With a great architect on your side who is well-versed in the complex world of NYC compliance, navigating this part of the process will be a breeze.
“New York City code is more complex than anywhere else in the country,” says Anna Karp, Bolster COO and co-founder. “To gut renovate your brownstone, you’ll need a licensed architect. They will navigate permits, meetings, and walkthroughs as dictated by the municipal board and landmark board, as well as stamp your drawings and submit them for approval.”
Since brownstones are independently-owned buildings, there is often greater opportunity to add to the structure or otherwise modify the exterior than there would be with a typical condo or co-op renovation. Any exterior alteration or enlargement work will get a great deal of scrutiny from the various regulatory agencies, especially if the property is in a landmarked district.
In such districts, depending of the scope of work, the landmarks approvals may be as simple as an expedited staff-level approval, which may only add one or two weeks to the project schedule.
However, in the event of extensive exterior work, the approval process may involve both community board and Landmarks Preservation Commission presentations and approvals, which are known to take upwards of six months.
“Every project is unique, and luckily the LPC assigns each project under its jurisdiction to a preservationist who will help guide the applicant through the process,” says Paul.
Work with your architect to balance ‘wants’ and ‘needs’
It’s important to strike a balance between what needs to be done from an infrastructure perspective, and how you want the home to look, feel, and function.
“Brownstones are large, and they typically come with a number of issues that have to be addressed just to get them up to code,” says Paul. “In my experience, the most common infrastructure issues are outdated electrical wiring and receptacles, undersized and decrepit water mains and/or sewer lines, uneven foundation and joist settlement, and improper window and roofing maintenance or replacements. There are many other potential issues, but these are the places we start.”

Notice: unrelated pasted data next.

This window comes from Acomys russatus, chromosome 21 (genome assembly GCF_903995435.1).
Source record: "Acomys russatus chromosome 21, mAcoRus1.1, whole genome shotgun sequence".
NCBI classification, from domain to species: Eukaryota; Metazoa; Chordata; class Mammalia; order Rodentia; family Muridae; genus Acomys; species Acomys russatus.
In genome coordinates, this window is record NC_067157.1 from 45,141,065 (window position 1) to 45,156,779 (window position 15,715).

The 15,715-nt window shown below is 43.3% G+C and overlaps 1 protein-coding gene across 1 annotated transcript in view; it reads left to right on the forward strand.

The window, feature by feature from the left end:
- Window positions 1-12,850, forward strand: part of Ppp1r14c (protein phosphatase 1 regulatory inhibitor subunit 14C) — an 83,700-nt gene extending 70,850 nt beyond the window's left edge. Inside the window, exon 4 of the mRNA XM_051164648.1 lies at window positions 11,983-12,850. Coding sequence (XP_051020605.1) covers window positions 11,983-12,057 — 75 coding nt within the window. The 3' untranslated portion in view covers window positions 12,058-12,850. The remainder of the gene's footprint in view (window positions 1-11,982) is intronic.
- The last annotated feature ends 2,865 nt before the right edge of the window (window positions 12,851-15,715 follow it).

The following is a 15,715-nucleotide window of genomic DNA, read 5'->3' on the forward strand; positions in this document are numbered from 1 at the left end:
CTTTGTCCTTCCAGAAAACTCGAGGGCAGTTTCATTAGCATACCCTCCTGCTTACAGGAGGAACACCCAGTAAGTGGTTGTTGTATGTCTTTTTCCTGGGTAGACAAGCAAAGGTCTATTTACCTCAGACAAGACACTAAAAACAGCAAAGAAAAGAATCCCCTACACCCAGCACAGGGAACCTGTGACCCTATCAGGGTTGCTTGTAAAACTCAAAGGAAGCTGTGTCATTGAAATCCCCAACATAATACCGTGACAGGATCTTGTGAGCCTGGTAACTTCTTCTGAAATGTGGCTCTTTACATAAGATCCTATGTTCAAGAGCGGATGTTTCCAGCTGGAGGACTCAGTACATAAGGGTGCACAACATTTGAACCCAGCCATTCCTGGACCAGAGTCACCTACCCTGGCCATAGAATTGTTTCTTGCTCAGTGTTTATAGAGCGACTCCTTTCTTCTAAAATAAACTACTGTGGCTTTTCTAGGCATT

From a design perspective, times have changed since most brownstones were constructed—and, says Paul, “Expectations about how one should live have changed.”
He cites the kitchen as an example. “Kitchens used to be utilitarian afterthoughts, but now often become the heart of the home,” he says.
Architects can help homeowners who are renovating historic brownstones strike a balance between the old and the new.
“It’s rare to come across a condo or co-op building that has that level of old-world craft baked into them,” says Paul.
But, he adds, original details can be both a blessing and a curse. Most brownstones were designed with luxury in mind: Tall ceilings, large windows, hand-crafted mantles, and other woodwork or decorative plaster work. By today’s sensibilities, these original details can overpower the space.
It’s important to work with your architect to create a hierarchy of elements that will retain their original look and feel, while creating a more modern and functional home.
Get on the same page regarding budget
The sheer size of brownstones most often means they come with an enormous project scope that includes things like additions, floor leveling, kitchen and bathroom relocation, and central air conditioning.
“Labor is a huge driver on these projects, and it’s the overall scope that’s going to drive the amount of labor required,” says Paul.
Some homeowners think that by selecting lower-level finishes, they can keep costs down—however, Paul cautions against this. Rather than sacrifice quality to cut costs, he recommends another tactic.
“When budget becomes a major driver for a brownstone project, I often recommend that my clients limit the amount of area that they’re ‘heavily’ touching,” he says. “Obviously, this partially depends on the condition of the home, but it’s scope and square footage that’s going to drive the cost.”
A team effort
It’s important to do your due diligence on finding an architect. During your research, spend time getting a better understanding of their aesthetic and exploring projects they’ve done in the past. You’ll need them on your side for this long-term, cost-intensive process, so it’s important that it’s a good fit.
“The most important thing that an architect can do for his or her client is understand what their goals and expectations are and design in a way that honors the history of the home, while maximizing functionality and comfort,” says Paul.
Best-case scenario, your architect will be as excited as you are to go on this renovation journey with you.
“Most brownstones are over a century old, and as an architect, it’s exciting to work on a historic ‘living’ canvas,” says Paul.